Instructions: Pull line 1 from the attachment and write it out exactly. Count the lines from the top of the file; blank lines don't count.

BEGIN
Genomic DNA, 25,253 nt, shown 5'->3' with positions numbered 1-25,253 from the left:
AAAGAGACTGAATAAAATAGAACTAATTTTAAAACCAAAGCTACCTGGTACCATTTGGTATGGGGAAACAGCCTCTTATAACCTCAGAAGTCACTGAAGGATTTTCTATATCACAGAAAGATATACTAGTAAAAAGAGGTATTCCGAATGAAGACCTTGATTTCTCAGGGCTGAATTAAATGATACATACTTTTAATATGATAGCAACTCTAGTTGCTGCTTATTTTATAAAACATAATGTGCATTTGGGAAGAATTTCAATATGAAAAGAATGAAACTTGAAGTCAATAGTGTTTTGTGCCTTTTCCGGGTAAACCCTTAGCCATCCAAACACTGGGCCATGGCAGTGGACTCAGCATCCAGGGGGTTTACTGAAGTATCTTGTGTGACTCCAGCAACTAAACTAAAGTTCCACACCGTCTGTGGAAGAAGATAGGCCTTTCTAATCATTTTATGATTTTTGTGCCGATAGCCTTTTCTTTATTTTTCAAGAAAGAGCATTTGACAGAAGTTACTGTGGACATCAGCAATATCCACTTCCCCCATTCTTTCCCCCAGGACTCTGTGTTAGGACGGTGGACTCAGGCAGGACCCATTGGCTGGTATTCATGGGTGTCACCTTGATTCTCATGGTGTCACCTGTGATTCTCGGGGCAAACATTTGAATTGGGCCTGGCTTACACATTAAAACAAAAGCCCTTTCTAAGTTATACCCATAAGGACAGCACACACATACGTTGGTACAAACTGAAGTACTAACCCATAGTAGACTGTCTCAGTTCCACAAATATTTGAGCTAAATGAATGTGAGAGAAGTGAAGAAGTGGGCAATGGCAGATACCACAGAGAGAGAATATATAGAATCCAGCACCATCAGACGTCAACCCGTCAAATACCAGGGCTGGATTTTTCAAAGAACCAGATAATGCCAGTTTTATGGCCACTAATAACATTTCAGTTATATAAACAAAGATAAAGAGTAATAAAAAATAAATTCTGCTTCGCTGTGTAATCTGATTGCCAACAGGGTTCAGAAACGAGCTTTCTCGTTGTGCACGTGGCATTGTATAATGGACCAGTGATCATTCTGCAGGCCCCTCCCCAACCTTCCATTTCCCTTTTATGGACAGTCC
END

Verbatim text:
Genomic DNA, 25,253 nt, shown 5'->3' with positions numbered 1-25,253 from the left: